Marsha (songstress) & Natalie (floacist), aka Floetry, are soul mates. Contrary to the popular making-of-the-band phenomenon surrounding pop and trickling down into R&B with Mr. Manufactured himself, P. Diddy. The London-bred duo is a union of musical fate and Floetic is their brainchild.
The basketball court provided their first encounter and pegged them as rivals instead of partners. It wasn’t until years later that the poet and songstress would put down the rock and pick up the mic to make history. What else would you call having Michael Jackson perform their song (virtually the same exact way it appeared on the demo) “Butterflies” on his comeback album? They did, however maintain their link to basketball through their manager J. Erving, Julius Erving’s son.
Since the days on the court, the two have found a place in the massive, yet crowded musical space. Their sound is poetic narrative fused with a melodic vocal stream that confirms and celebrates the complexity and simplicity of what soul was, is and will be.
Floetry blew quickly around the London performance circuit, and the two found themselves wanting a piece of the American pie. Serious, they packed up and moved to Philadelphia to bask in the artistic sun that shines through the glass ceiling and touches the underground. Philly native Eve forewarned us, “How many times I gotta tell you, silly / Don’t no corny shit come outta Philly”.
The move proved to be monumental. The self-proclaimed neo-soul mecca acts as headquarters to the Soulquarians and more importantly, A Touch of Jazz Productions. Mr. Jeffrey Townes, or as we love to call him, Jazzy Jeff, has kept himself quietly busy providing musical inspiration to serious artists. His production squad includes Andre Harris, Vidal Davis, Ivan Barias, Darren Henson, and Keith Pelzer. Together they have provided the groundwork for artists Jill Scott, Darius Rucker, Kenny Lattimore, and Musiq to individually build their own masterpieces. The result was no different with Floetry; the talented staple was able to precisely interpret the group’s musical embodiment.
In Philly, Floetry began pumping their sound out into the streets, leading to work with Glenn Lewis (they penned four songs off his debut), Bilal and Cherokee while Faith Evans and Brandy anticipate their turn to be blessed.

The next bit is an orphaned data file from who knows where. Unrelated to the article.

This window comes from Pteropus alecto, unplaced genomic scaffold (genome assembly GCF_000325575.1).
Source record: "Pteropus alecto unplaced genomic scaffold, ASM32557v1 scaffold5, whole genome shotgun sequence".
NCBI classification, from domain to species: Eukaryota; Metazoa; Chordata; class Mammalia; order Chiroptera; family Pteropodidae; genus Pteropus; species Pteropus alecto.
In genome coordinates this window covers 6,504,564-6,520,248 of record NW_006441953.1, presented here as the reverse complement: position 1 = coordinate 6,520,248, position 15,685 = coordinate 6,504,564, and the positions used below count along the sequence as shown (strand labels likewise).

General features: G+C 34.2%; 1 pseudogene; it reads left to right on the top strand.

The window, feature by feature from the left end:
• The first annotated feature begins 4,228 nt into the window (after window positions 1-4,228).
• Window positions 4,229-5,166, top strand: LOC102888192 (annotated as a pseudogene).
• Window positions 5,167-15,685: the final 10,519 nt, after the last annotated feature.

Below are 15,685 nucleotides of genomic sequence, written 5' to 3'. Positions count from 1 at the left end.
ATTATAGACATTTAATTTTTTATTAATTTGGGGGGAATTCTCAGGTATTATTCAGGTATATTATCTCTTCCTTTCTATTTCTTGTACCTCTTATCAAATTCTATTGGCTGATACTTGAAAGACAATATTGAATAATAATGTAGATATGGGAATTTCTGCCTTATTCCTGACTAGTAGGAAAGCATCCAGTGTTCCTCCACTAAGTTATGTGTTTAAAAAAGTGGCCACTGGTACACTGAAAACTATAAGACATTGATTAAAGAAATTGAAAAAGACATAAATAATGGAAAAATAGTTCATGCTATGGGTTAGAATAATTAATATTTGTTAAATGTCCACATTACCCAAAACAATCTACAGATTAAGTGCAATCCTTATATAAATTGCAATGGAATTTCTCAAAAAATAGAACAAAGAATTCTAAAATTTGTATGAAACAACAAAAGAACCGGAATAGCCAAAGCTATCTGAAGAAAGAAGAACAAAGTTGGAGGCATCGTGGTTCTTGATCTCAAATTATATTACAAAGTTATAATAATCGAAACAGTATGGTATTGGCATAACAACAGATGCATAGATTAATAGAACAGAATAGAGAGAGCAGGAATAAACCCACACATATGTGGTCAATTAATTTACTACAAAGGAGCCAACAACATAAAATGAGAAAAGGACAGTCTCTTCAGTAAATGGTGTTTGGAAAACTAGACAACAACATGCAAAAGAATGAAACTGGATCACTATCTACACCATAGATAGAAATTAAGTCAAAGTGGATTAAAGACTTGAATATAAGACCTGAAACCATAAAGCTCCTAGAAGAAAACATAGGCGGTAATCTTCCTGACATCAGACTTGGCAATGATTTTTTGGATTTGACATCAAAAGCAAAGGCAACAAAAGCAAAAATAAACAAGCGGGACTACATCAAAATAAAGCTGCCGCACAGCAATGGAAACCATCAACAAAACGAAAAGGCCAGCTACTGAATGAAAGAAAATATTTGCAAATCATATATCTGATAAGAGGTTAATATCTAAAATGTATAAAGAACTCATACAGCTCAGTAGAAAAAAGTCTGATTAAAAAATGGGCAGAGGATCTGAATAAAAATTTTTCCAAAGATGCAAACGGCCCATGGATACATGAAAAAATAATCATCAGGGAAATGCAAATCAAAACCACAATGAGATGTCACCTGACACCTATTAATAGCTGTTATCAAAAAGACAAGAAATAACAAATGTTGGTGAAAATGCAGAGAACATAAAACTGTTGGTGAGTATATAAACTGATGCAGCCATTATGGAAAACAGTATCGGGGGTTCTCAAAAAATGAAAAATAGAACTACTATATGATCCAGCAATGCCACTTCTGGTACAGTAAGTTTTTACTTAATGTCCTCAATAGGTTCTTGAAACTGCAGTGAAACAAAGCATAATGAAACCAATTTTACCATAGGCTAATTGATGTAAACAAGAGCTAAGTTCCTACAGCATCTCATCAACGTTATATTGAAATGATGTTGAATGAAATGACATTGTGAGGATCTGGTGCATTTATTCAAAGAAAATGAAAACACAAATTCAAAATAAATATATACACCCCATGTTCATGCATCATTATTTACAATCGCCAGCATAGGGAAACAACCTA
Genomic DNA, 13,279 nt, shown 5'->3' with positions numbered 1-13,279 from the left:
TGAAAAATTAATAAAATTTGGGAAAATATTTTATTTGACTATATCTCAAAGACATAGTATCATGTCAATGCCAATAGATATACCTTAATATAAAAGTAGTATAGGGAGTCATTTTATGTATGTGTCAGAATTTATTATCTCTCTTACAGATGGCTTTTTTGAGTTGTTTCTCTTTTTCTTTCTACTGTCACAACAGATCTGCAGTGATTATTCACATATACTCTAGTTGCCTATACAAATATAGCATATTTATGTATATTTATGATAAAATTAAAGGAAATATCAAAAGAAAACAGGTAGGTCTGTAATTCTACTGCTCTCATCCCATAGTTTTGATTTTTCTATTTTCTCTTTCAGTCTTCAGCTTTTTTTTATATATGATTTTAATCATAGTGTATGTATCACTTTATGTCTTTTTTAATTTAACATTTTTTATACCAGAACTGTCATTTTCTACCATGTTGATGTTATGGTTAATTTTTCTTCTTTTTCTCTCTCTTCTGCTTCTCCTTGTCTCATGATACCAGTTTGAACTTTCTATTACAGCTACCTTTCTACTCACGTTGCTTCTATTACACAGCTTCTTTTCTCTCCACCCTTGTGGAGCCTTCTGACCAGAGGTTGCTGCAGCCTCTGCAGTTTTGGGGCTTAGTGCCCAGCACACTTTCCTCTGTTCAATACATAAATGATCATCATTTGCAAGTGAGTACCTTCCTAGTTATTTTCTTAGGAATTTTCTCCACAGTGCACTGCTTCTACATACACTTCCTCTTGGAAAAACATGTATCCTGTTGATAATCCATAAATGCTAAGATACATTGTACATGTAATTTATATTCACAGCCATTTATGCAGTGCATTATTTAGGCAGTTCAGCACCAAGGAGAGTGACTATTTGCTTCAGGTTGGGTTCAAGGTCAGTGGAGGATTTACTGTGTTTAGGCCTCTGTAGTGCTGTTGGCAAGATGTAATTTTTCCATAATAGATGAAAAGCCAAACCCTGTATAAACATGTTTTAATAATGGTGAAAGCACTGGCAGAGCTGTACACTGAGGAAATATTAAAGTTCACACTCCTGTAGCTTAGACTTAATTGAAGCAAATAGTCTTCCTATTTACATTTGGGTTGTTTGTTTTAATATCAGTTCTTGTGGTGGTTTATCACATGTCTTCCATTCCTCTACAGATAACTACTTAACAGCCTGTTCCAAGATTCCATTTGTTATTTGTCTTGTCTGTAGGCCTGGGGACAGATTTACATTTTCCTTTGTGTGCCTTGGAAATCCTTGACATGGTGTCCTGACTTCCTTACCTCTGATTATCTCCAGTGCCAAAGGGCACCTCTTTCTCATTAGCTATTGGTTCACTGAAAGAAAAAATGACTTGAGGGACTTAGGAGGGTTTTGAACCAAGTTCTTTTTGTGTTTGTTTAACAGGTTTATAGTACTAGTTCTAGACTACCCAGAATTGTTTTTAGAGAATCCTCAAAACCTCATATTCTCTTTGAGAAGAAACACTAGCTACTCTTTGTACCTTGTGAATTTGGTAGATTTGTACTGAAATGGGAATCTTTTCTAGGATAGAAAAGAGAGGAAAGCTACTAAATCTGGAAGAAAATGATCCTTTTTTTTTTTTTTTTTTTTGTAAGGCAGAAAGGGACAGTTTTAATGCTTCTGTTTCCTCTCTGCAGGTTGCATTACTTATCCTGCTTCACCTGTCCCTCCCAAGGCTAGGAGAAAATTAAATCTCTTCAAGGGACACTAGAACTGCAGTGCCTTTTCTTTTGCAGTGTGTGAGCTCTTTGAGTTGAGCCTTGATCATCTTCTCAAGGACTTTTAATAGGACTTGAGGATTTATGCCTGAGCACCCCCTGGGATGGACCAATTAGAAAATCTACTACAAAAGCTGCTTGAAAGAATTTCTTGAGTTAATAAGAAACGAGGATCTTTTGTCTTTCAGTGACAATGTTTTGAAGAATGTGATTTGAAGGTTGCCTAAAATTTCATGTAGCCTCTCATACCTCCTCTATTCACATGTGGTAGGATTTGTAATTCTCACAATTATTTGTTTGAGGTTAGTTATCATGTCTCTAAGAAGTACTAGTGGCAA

The real triumph, even beyond Jackson’s rendition, is their debut, Floetic. The album’s fusion succeeds across genres never stumbling, spawning perpetual dopeness. It isn’t a monotonic effort; both shine, individually, together and as brilliant songwriters who write life. Natalie’s spoken word seems effortless and Marsha has an ear for sophisticated voice melodies. As clichéd as it sounds, the album has something for everyone from the hip-hop lover to the love song fanatic, with a majority of the album being mellowed out.
The first single, “Floetic”, is a “Hi, we’re Floetry and this is what we do”, jingle introducing their flavor and versatility. On “Say Yes”, Marsha exhales passion that drips from the hook and swirls around the arrangement. “Opera” reveals Natalie’s talent as a raptress (makes you revert to thoughts of Monie Love briefly), exerting a smart flow, reminiscent of Lauryn Hill, sharp and defined. “Headache” is the musical epitome of that pounding pain spurred by relationship confusion that rhythmically bangs against your cerebrum. Definitely a universal feeling.
Floetic could quite frankly be one of the best eclectic soul albums released this year. It’s one of those rare debuts that satisfies from start to finish, with a brilliant execution that makes you ask the unenlightened, “Yo you haven’t heard the word about that Floetry shit?”
One thing is for sure, soul is as discriminatory as rhythm. Just like the awkward cousin who can’t do the electric slide on beat, you either have it or you don’t.
And these two women definitely have it.